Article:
Generally, when an airline cancels a flight, travelers feel frustrated. For Del and Suzanne Livingston, however, a canceled flight in Mexico led them to a new calling. The nonprofit they helped establish – Friendly Waters for the World – operates primarily in Africa, bringing clean drinking water to over 40,000 people, along with much-needed jobs and money for families to pay school fees.
In 2005, Del and Suzanne were vacationing in Mazatlan, Mexico, when they met Rod and Ingrid McCarroll from Calgary, Canada. The McCarrolls were in Mazatlan with the Vineyard Church, demonstrating community benefit projects, including simple BioSand water filters, which can be produced in a village with just a few outside materials. The filters screen out impurities from dirty river and lake water. The Livingstons spent a day learning how to make the filters with the McCarrolls.
However, before the Livingstons could be certified to produce the filters themselves, they needed another day of training – a problem because they were scheduled to fly out the following morning. Enter an airline mix-up; and, perhaps, divine intervention. The Livingstons were waylaid in Mexico, giving them time to be certified, and led to the BioSand Water Filter Project (BWFP), established by Del and Suzanne in 2007. BWFP was the precursor to Friendly Waters, incorporated in 2010.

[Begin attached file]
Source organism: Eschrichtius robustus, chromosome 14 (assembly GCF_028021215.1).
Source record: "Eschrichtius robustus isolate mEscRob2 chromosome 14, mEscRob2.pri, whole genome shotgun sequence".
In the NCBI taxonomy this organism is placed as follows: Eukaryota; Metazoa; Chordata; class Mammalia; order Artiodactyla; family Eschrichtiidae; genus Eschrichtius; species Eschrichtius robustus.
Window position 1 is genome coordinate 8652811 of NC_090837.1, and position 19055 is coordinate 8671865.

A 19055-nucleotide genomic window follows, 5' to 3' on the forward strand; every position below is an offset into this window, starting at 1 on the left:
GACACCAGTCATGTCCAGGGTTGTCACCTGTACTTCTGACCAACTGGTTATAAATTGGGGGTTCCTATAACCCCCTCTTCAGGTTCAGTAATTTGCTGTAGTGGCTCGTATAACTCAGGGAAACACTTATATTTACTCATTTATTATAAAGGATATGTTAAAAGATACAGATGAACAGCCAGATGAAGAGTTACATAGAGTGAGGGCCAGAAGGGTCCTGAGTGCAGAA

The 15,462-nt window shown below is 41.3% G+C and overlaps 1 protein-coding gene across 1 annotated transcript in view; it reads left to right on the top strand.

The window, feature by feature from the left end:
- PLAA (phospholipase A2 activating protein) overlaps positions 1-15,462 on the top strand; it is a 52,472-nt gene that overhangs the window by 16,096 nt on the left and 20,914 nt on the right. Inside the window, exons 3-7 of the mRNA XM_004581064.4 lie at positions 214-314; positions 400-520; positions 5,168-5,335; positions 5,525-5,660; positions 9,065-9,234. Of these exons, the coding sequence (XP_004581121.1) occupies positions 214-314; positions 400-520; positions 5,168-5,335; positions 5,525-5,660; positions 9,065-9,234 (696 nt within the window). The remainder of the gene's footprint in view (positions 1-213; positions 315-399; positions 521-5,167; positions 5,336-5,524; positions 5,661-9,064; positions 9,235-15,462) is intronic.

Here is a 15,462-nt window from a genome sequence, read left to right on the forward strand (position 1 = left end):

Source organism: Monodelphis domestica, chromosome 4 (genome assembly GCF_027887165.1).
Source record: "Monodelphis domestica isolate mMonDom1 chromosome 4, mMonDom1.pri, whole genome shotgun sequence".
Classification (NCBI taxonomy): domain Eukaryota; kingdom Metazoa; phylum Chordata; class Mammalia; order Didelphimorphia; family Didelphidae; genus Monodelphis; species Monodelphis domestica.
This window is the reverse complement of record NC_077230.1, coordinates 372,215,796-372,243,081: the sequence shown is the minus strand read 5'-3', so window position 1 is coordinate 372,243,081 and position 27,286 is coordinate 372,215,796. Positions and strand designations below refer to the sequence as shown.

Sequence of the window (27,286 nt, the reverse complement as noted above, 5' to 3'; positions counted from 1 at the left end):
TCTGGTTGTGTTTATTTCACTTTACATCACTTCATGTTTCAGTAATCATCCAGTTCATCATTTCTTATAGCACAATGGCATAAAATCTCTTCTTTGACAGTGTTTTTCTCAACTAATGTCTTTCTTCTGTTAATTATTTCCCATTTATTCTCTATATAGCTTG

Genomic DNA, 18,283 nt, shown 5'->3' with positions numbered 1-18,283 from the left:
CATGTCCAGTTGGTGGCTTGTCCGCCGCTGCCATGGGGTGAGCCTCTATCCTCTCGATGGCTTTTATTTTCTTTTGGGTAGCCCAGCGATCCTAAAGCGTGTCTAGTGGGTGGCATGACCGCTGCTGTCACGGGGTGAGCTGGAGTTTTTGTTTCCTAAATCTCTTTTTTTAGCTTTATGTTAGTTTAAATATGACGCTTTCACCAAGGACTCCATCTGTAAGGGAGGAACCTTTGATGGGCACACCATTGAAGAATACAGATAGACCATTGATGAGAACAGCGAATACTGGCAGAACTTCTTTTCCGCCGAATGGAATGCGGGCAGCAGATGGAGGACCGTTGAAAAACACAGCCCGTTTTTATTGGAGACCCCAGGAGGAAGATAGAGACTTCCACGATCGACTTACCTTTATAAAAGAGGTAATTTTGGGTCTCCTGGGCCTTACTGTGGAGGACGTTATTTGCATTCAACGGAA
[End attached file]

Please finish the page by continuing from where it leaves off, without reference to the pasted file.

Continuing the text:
The possibilities that the Livingstons saw in the production of water filters tell a story about openness, friendliness, and simplicity. These are core tenets of Friendly Waters, which the Livingstons co-founded with David Albert of Olympia Friends Meeting (friendlywater.net.). These tenets also describe the Livingstons themselves, and resound in their Quaker faith.